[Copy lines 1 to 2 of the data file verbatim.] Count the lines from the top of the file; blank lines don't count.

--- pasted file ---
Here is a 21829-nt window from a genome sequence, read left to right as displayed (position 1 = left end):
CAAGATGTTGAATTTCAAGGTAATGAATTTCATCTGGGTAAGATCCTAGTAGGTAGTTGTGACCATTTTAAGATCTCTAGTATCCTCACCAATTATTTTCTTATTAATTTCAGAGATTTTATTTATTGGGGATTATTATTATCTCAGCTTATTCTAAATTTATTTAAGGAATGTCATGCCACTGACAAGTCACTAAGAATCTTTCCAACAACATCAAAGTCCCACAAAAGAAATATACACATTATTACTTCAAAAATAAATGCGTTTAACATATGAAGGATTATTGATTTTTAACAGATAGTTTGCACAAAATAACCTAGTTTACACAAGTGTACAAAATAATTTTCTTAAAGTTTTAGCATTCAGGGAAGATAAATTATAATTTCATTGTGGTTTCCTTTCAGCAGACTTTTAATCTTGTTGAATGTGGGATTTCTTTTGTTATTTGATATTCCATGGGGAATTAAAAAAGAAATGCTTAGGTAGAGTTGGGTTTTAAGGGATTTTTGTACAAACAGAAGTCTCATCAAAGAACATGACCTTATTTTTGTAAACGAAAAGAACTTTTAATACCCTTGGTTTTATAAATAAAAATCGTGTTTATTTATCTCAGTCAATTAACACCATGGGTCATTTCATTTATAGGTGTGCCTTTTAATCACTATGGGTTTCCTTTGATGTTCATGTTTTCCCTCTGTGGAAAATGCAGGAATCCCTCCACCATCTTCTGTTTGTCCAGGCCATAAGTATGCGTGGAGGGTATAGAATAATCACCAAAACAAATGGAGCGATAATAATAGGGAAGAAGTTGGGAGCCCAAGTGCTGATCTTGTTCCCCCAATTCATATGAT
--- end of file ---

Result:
Here is a 21829-nt window from a genome sequence, read left to right as displayed (position 1 = left end):
CAAGATGTTGAATTTCAAGGTAATGAATTTCATCTGGGTAAGATCCTAGTAGGTAGTTGTGACCATTTTAAGATCTCTAGTATCCTCACCAATTATTTTCTTATTAATTTCAGAGATTTTATTTATTGGGGATTATTATTATCTCAGCTTATTCTAAATTTATTTAAGGAATGTCATGCCACTGACAAGTCACTAAGAATCTTTCCAACAACATCAAAGTCCCACAAAAGAAATATACACATTATTACTTCAAAAATAAATGCGTTTAACATATGAAGGATTATTGATTTTTAACAGATAGTTTGCACAAAATAACCTAGTTTACACAAGTGTACAAAATAATTTTCTTAAAGTTTTAGCATTCAGGGAAGATAAATTATAATTTCATTGTGGTTTCCTTTCAGCAGACTTTTAATCTTGTTGAATGTGGGATTTCTTTTGTTATTTGATATTCCATGGGGAATTAAAAAAGAAATGCTTAGGTAGAGTTGGGTTTTAAGGGATTTTTGTACAAACAGAAGTCTCATCAAAGAACATGACCTTATTTTTGTAAACGAAAAGAACTTTTAATACCCTTGGTTTTATAAATAAAAATCGTGTTTATTTATCTCAGTCAATTAACACCATGGGTCATTTCATTTATAGGTGTGCCTTTTAATCACTATGGGTTTCCTTTGATGTTCATGTTTTCCCTCTGTGGAAAATGCAGGAATCCCTCCACCATCTTCTGTTTGTCCAGGCCATAAGTATGCGTGGAGGGTATAGAATAATCACCAAAACAAATGGAGCGATAATAATAGGGAAGAAGTTGGGAGCCCAAGTGCTGATCTTGTTCCCCCAATTCATATGAT